Outside of the everyday anxieties many of us have, four things in particular really kind of freak me out. Here's the list, and it ain't pretty:
Maybe I should have specified by saying the list ain't pretty to me. In fact, it's downright harrowing. Although if I had to pick the worst offender, 'data loss' would easily come in at number one. Over the years, I've heard too many tales of woe from students and fellow writers, all of which follow the same tragic template: "X happened to my hard drive, which caused me to lose Y pages of my Z."
Since this isn't algebra, let's fill in the variables. X can be physical damage, wear and tear, or a nasty computer virus. Y is a numerical value between one and everything. And Z is anything from a thesis paper to a screenplay to a novel about sentient USB cables taking over the White House. (The latter is © 2015 Steven Shehori, all rights reserved.)
As someone who writes for a living, these stories affect me personally. But data loss is an equal opportunity offender. It will just as easily suck away your income tax spreadsheets, your travel photos, your wedding video, or your list of Nana's Old World stuffed cabbage roll recipes.
In many ways, data loss -- especially the extreme cases -- is the modern-day equivalent of a house fire. Except here's the distinction: without the stark image of a charred, demolished structure, the empathy you'll receive from others will be at best subdued and at worst non-existent. Why? Because even though your life is now upended, everything on the surface appears the same. Zero has physically changed. Even the dastardly laptop that got you into this mess doesn't look remotely different.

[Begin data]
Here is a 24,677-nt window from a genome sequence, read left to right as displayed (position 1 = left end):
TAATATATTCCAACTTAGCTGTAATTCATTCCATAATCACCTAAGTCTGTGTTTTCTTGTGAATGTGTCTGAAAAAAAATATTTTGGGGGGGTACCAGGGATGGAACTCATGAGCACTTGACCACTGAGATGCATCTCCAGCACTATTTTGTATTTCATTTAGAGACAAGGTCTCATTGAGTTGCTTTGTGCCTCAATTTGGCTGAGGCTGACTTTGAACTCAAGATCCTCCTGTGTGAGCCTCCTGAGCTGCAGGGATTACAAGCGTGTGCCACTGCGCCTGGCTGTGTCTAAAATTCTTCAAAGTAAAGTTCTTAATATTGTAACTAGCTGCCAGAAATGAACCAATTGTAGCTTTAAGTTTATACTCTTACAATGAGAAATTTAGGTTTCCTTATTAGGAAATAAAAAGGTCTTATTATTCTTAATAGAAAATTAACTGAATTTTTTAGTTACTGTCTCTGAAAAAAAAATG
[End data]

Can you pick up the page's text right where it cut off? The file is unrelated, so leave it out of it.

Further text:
Data isn't physical. Tangible. Tactile. It's an ethereal son of a gun, one that's stored and shared in various ways: hard drive, smartphone, tablet, the cloud, across Virtual Private Networks (VPNs) -- the list is long. If your $70,000 Lexus goes missing, the cops get involved and your friends take you out for a round of sympathy drinks. If $70,000 worth of software vanishes from your hard drive, well, it's all on you, my friend. And that kinda sucks.
You may remember 20 years ago, when the wonderfully talented Canadian actress Margot Kidder was placed in psychiatric care after being found living on the streets of Los Angeles. What you may not know is that Kidder, a longtime bipolar sufferer, was triggered into this state after her computer chewed up her nearly-completely autobiography. Yep, data loss compromised not just years of work, but her psychological well-being too.
Fortunately, there's a two-pronged silver lining to this story. 1) Kidder managed to get her life and career back on track. 2) Technicians were able to retrieve her lost data. Wonderful developments to emerge from a truly awful scenario. The reality though, is that the opposite could have just have easily taken place.
So yep -- are you starting to see why tales of data loss can be more disturbing than all seven of the Saw movies combined? It's a silent, invisible menace that has no qualms about rattling you to your very core. So for the love of all things holy, protect your valuable data! Back up your stuff! Often. Seriously, don't make me come over there.